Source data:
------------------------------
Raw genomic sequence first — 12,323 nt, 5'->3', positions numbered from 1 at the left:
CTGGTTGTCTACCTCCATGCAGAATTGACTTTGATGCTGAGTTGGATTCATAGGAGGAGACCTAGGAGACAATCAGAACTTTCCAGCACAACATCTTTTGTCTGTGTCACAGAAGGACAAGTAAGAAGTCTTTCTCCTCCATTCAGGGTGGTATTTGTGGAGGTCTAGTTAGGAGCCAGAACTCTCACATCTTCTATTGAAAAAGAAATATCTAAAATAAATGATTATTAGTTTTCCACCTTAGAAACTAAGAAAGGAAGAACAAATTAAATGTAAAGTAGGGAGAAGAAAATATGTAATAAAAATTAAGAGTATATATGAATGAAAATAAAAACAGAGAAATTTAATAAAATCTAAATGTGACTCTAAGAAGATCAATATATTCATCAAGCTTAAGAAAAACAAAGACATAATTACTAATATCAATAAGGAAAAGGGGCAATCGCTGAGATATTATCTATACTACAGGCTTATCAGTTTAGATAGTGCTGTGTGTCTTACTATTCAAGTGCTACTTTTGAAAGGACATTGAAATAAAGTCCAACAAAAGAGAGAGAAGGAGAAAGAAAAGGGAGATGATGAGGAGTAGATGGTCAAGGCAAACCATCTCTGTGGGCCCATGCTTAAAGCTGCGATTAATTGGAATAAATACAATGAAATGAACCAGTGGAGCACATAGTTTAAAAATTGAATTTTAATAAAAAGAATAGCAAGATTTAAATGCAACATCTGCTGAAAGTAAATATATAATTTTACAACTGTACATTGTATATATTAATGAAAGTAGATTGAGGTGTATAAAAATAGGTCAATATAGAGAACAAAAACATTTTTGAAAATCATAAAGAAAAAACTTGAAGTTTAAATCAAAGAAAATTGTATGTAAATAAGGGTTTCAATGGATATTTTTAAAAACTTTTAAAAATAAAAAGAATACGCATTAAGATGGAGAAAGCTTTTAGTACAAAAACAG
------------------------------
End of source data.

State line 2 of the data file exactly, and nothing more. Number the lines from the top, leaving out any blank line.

CTGGTTGTCTACCTCCATGCAGAATTGACTTTGATGCTGAGTTGGATTCATAGGAGGAGACCTAGGAGACAATCAGAACTTTCCAGCACAACATCTTTTGTCTGTGTCACAGAAGGACAAGTAAGAAGTCTTTCTCCTCCATTCAGGGTGGTATTTGTGGAGGTCTAGTTAGGAGCCAGAACTCTCACATCTTCTATTGAAAAAGAAATATCTAAAATAAATGATTATTAGTTTTCCACCTTAGAAACTAAGAAAGGAAGAACAAATTAAATGTAAAGTAGGGAGAAGAAAATATGTAATAAAAATTAAGAGTATATATGAATGAAAATAAAAACAGAGAAATTTAATAAAATCTAAATGTGACTCTAAGAAGATCAATATATTCATCAAGCTTAAGAAAAACAAAGACATAATTACTAATATCAATAAGGAAAAGGGGCAATCGCTGAGATATTATCTATACTACAGGCTTATCAGTTTAGATAGTGCTGTGTGTCTTACTATTCAAGTGCTACTTTTGAAAGGACATTGAAATAAAGTCCAACAAAAGAGAGAGAAGGAGAAAGAAAAGGGAGATGATGAGGAGTAGATGGTCAAGGCAAACCATCTCTGTGGGCCCATGCTTAAAGCTGCGATTAATTGGAATAAATACAATGAAATGAACCAGTGGAGCACATAGTTTAAAAATTGAATTTTAATAAAAAGAATAGCAAGATTTAAATGCAACATCTGCTGAAAGTAAATATATAATTTTACAACTGTACATTGTATATATTAATGAAAGTAGATTGAGGTGTATAAAAATAGGTCAATATAGAGAACAAAAACATTTTTGAAAATCATAAAGAAAAAACTTGAAGTTTAAATCAAAGAAAATTGTATGTAAATAAGGGTTTCAATGGATATTTTTAAAAACTTTTAAAAATAAAAAGAATACGCATTAAGATGGAGAAAGCTTTTAGTACAAAAACAG